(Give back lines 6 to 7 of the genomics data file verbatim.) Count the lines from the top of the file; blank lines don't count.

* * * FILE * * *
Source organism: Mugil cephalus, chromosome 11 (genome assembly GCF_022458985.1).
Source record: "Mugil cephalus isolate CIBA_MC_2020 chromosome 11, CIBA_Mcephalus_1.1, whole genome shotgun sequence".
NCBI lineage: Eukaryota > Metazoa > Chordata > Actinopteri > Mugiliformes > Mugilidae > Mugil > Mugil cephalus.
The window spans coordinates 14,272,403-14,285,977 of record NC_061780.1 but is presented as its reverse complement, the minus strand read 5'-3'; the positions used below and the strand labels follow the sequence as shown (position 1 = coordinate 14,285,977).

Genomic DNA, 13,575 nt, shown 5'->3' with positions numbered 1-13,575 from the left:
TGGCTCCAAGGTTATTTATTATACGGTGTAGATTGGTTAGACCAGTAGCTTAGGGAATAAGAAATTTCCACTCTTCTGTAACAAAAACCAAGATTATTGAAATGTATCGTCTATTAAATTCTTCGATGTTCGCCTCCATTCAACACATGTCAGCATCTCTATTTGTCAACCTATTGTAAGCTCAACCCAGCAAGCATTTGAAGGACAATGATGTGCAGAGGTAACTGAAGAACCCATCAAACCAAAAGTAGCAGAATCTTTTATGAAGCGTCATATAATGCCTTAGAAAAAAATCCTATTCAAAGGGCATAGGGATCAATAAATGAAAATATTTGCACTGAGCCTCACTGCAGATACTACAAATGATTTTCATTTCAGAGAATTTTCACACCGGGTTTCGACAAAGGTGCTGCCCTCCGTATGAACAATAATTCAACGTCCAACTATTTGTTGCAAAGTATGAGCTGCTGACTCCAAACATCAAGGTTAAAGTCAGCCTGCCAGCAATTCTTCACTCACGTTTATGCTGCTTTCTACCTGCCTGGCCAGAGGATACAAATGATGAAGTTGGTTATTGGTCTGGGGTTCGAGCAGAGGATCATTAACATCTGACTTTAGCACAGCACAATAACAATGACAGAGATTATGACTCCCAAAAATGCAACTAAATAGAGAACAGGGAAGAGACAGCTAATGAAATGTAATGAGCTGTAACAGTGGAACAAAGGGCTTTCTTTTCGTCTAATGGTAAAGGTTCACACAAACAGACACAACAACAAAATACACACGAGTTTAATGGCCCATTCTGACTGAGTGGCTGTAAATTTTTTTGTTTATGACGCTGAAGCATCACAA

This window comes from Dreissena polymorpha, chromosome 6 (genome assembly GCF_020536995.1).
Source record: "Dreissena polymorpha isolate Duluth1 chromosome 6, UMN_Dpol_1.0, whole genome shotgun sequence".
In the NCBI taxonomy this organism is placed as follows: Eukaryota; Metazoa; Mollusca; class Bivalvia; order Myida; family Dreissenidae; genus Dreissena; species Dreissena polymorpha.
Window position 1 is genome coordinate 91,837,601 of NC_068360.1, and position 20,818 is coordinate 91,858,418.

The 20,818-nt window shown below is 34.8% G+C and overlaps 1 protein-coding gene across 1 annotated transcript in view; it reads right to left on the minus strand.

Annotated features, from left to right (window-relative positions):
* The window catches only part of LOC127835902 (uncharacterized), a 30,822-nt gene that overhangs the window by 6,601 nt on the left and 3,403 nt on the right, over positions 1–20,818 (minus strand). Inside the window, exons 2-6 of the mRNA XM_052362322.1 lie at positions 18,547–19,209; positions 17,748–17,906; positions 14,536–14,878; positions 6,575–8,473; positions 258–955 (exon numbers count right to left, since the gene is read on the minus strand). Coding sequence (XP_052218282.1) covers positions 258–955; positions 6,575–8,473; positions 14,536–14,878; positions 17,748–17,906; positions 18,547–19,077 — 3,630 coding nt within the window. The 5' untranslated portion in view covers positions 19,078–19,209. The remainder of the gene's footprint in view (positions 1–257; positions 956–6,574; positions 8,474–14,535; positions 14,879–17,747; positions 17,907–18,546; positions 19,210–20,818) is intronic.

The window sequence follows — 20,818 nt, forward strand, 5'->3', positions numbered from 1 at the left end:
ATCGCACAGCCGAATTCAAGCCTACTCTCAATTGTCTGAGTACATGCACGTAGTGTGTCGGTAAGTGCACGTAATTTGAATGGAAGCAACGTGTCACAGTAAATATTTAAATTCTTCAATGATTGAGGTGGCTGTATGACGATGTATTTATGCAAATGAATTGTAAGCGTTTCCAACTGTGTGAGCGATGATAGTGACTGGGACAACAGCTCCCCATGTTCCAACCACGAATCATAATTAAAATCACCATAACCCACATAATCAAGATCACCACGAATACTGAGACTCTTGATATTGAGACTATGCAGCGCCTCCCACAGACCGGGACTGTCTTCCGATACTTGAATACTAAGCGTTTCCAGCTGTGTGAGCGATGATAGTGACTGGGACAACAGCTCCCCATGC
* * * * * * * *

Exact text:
TGGCTCCAAGGTTATTTATTATACGGTGTAGATTGGTTAGACCAGTAGCTTAGGGAATAAGAAATTTCCACTCTTCTGTAACAAAAACCAAGATTATTGAAATGTATCGTCTATTAAATTCTTCGATGTTCGCCTCCATTCAACACATGTCAGCATCTCTATTTGTCAACCTATTGTAAGCTCAACCCAGCAAGCATTTGAAGGACAATGATGTGCAGAGGTAACTGAAGAACCCATCAAACCAAAAGTAGCAGAATCTTTTATGAAGCGTCATATAATGCCTTAGAAAAAAATCCTATTCAAAGGGCATAGGGATCAATAAATGAAAATATTTGCACTGAGCCTCACTGCAGATACTACAAATGATTTTCATTTCAGAGAATTTTCACACCGGGTTTCGACAAAGGTGCTGCCCTCCGTATGAACAATAATTCAACGTCCAACTATTTGTTGCAAAGTATGAGCTGCTGACTCCAAACATCAAGGTTAAAGTCAGCCTGCCAGCAATTCTTCACTCACGTTTATGCTGCTTTCTACCTGCCTGGCCAGAGGATACAAATGATGAAGTTGGTTATTGGTCTGGGGTTCGAGCAGAGGATCATTAACATCTGACTTTAGCACAGCACAATAACAATGACAGAGATTATGACTCCCAAAAATGCAACTAAATAGAGAACAGGGAAGAGACAGCTAATGAAATGTAATGAGCTGTAACAGTGGAACAAAGGGCTTTCTTTTCGTCTAATGGTAAAGGTTCACACAAACAGACACAACAACAAAATACACACGAGTTTAATGGCCCATTCTGACTGAGTGGCTGTAAATTTTTTTGTTTATGACGCTGAAGCATCACAA

This window comes from Dreissena polymorpha, chromosome 6 (genome assembly GCF_020536995.1).